On a modern map the topography of the city of Tyre has changed dramatically from that of its ancient counterpart. Ancient Tyre existed in two parts: a mainland city and an island city. Accordingly, it was a center for maritime trade, in fact, the name for the coastal territory that encompasses Tyre was given to it by the Greeks called Phoenicia, which means “purple”. A specialized purple dye was extracted from murex shells fished from the Mediterranean Sea, and then shipped out of Tyre. It was a rich and important ancient city.
The relationship between Israel and Tyre seems to have begun with the friendship between Tyre’s king Hiram and King David. Hiram shipped lumber to Joppa first for David’s palace (2 Samuel 5:11) and later for the Jerusalem Temple built by Solomon (1 Kings 5:8-10). As with all alliances, they can fail over time, by the end of the monarchy period the prophet Ezekiel records a few prophecies of destruction against Tyre (Ezekiel 26-28).
“Tyre’s final deathblow came in a final wave in AD 1291 by the Mameluke Muslims and burned to the ground.”
Ezekiel 26 begins with a general prophecy against Tyre that says God “will bring many nations against you, like the sea casting up its waves. They will destroy the walls of Tyre and pull down her towers; I will scrape away her rubble and make her a bare rock. Out in the sea she will become a place to spread fishnets, for I have spoken, declares the Sovereign Lord. She will become plunder for the nations, and her settlements on the mainland will be ravaged by the sword.” (Ezekiel 26:3-6). This prophecy uses the images of waves of destruction brought by multiple enemy nations. Looking at the history of Tyre, it is clear that this indeed happened.
First by Nebuchadnezzar, the ruling king of Babylon in Ezekiel’s time and mentioned by name in Ezekiel’s book (Ezekiel 26:7). Nebuchadnezzar besieged mainland Tyre for 13 years (585-572BC), eventually conquering it and taking its king captive to Babylon. The details of Tyre’s defeat or surrender aren’t known, but the island city of Tyre remained proudly undefeated.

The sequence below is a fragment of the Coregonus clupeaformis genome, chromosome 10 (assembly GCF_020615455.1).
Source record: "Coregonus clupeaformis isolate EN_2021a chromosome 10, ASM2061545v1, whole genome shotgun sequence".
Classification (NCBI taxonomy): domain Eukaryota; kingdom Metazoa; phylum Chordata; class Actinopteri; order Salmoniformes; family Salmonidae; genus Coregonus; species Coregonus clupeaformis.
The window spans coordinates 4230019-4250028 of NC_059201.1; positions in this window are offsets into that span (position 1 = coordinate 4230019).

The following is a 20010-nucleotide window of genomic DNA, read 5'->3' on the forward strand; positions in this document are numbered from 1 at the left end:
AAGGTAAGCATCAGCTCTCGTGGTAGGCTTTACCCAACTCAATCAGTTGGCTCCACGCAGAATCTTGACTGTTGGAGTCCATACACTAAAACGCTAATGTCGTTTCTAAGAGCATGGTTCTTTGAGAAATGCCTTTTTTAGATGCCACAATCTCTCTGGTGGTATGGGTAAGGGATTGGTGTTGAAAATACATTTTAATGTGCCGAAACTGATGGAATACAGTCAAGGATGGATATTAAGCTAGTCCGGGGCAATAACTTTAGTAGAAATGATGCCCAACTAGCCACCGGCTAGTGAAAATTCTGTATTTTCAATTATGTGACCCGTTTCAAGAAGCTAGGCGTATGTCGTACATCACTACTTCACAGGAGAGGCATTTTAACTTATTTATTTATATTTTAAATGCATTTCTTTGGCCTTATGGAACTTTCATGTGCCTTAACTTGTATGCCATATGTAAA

The next wave of Tyre’s destruction came at the hands of Alexander the Great. Snubbed by the island city, Alexander commanded his army to throw all of the rubble and rocks of mainland Tyre into the sea, building a thin long causeway out to the city. There he breached the wall after a seven-month siege and took the prize. Alexander evidently used all of the rocks and lumber of old Tyre to build his war bridge because none of it has been found in place. In fact, the build-up of silt over the centuries has created an artificial land mass connecting the old island city to the mainland.
Despite the thorough thrashing unleashed by Alexander, the city was rebuilt, eventually becoming a prominent Roman city and incorporating its new peninsula. By the time of the New Testament the city’s prominence led to its regional area also being called Tyre.
Tyre’s final deathblow came in a final wave in AD 1291. After several takeovers, it was finally captured by the Mameluke Muslims and burned to the ground, never to be rebuilt again.
Corie Bobechko | August 18, 2021 – 3:00 PM EST
 Ezekiel 26:1-14, A Prooftext for Inerrancy or Fallibility of the Old Testament. Associates for Biblical Research. First published in the Spring 2006 issue of Bible and Spade. https://biblearchaeology.org/research/topics-by-chronology/babylonian-exile-persian-period/3304-ezekiel-26114-a-proof-text-for-inerrancy-or-fallibility-of-the-old-testament?highlight=WyJ0eXJlIiwidHlyZSdzIiwidHlyZSciXQ==
 The Biblical Cities of Tyre and Sidon. Associates for Biblical Research. First published in the Fall 2002 issue of Bible and Spade.
 Ezekiel 26:1-14, A Prooftext for Inerrancy or Fallibility of the Old Testament. Associates for Biblical Research. First published in the Spring 2006 issue of Bible and Spade.